credible. However, by looking at strategic choices we can build to a more sophisticated,
detailed analysis of appeals.
Analyzing strategies takes practice. At first it may seem quite difficult, but the more you do it,
the easier it gets. If an author addresses a topic you are unfamiliar with, or writes for a highly
specialized audience, it can be very hard to identify strategies. The same is true of watching
sports. Sports commentators will often talk about the tactics and strategies teams are using (or
should use). When watching sports I am familiar with – such as tennis, cricket and rugby – I
understand how the players make particular strategic choices at both the micro and macro level
(focusing on defense when ahead, or assigning more players to guard a particularly dangerous
player on the opposing team). I will note when the cricket captain removes the fast bowler and
replaces him with a spin bowler who specializes in “googlies,” or balls that weave impossibly
through the air, and bounce in exactly the opposite direction a batsman expects. By contrast,
when I first started watching American football, I was completely unable to identify strategies.
It seemed the enormous men in helmets and padding at the front of the line would pat each
other furiously then collapse on each other, and entire teams seemed to come on and off the
field at random moments. However, after learning more about the game, I can now see the
strategies adopted by coaches and players (I usually do this while cheering the Steelers and
waving my beloved “terrible towel.”)
When exploring strategies it is useful to ask why a particular textual element was included, how it was
presented, and what persuasive effects were likely intended. You could consider alternative strategic
choices, and think about how they would work differently. It might be useful to consider what would
happen if the element or strategy were not there– what difference would it make to the argument?
When discussing rhetorical strategies, try to do the following:
1. Identify the particular strategy or tactic
2. Describe how it works
3. Describe why it is used – what purpose does it accomplish?
4. Include discussion of how this strategy helps the author develop and support the argument.
Remember that any aspect of the language an author uses can be strategic. Thus word choice,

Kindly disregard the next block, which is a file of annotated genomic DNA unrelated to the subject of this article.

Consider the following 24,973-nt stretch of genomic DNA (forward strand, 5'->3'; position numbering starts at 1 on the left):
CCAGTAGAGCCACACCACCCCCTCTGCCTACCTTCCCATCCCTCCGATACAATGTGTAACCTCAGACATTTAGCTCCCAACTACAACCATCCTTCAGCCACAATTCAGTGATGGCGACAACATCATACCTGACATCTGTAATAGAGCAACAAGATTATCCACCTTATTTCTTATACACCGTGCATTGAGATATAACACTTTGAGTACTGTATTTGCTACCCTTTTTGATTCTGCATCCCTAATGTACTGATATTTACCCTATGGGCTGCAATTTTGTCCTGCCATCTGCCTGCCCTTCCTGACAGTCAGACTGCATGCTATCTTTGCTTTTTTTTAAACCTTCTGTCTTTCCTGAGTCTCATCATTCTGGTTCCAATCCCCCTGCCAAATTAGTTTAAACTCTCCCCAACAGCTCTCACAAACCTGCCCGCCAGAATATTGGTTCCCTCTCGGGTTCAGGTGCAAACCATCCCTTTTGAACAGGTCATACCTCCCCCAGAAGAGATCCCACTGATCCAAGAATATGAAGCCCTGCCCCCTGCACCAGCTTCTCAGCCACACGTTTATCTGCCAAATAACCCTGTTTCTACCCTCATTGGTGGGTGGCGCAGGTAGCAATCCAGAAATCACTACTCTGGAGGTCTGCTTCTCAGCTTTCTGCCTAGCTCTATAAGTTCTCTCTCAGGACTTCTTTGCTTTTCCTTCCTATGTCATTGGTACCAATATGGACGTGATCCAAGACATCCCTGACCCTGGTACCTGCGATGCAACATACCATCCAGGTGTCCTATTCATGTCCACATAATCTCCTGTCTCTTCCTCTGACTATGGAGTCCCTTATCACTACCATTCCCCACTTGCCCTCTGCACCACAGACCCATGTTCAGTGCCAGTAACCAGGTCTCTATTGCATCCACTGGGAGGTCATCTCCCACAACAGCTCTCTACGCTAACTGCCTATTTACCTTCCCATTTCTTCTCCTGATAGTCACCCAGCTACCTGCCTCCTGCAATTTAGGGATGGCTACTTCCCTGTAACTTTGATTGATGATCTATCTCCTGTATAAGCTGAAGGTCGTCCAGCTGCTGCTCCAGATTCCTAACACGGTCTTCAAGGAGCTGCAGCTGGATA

sentence structure, style, tone, organization, and figurative language can operate strategically.
Any element of an argument can also operate strategically. How an author addresses her
audience, constructs claims, evidence, rebuttals, definitions, metaphors, analogies,
organization, style and tone can involve strategy and tactics.
In a later section on close reading we will explore strategies in more detail. For now, look over
the list below which describes some textual elements that are often used strategically.
Authorities or “big names.” Frequently an author will quote from a famous person or wellknown authority on the topic being discussed.
• How does this appeal to authority build trust in her argument that the consensus can be
• How does this appeal tap into assumptions about scientific method
Comparison and contrast. Discusses similarities and differences.
• Does the text contain two or more related subjects?

How are they alike? different?
What is the effect of the comparison or contrast – how does it help persuade the
How does this comparison further the argument or a claim?
Definition. When authors define certain words, these definitions are often constructed for a
specific audience and specific persuasive purpose.
• Who is the intended audience?
• How has the speaker or author chosen to define these terms for the audience?
• What effect might this definition have on the audience, or how does this definition help
further the argument?
Description. Details sensory perceptions relating to a person, place, or thing.
• Does a person, place, or thing play a prominent role in the text?
• Does the tone, pacing, or overall purpose of the essay benefit from sensory details?
• What emotions might these details evoke in the audience? (pathos)
• How does this description help the author further the argument?
Division and classification. The way an author divides concepts, categories, issues or sides in a
Exemplification. Provides examples or cases in point.
• What examples, facts, statistics, cases in point, personal experiences, or interview
questions does the author add to illustrate claims or illuminate the argument?
• What effect might these have on the reader?
Ethos. Aristotle’s term ethos refers to the credibility, character or personality of the speaker or
author or someone else connected to the argument. Ethos brings up questions of ethics and
trust between the speaker or author and the audience. How is the speaker or author building
credibility for the argument? How and why is the speaker or author trying to get the audience
to trust her or him? Aristotle says that a speaker builds credibility by demonstrating that he or
she is fair, knowledgeable about a topic, trustworthy, and considerate.
• What specifically does the author do to obtain the reader’s trust? How does he or she
show fairness? Understanding of the topic? Trustworthy? Considerate of the reader’s
• How does she construct credibility for her argument?
Identification. This is rhetorician Kenneth Burke’s term for the act of “identifying” with another
person or group who shares your values or beliefs. Identification refers to the ways that
authors develops a rapport with the audience, and establishes shared values, beliefs,
experiences, attitudes and cultural norms. Authors may use style, narrative, metaphor, analogy,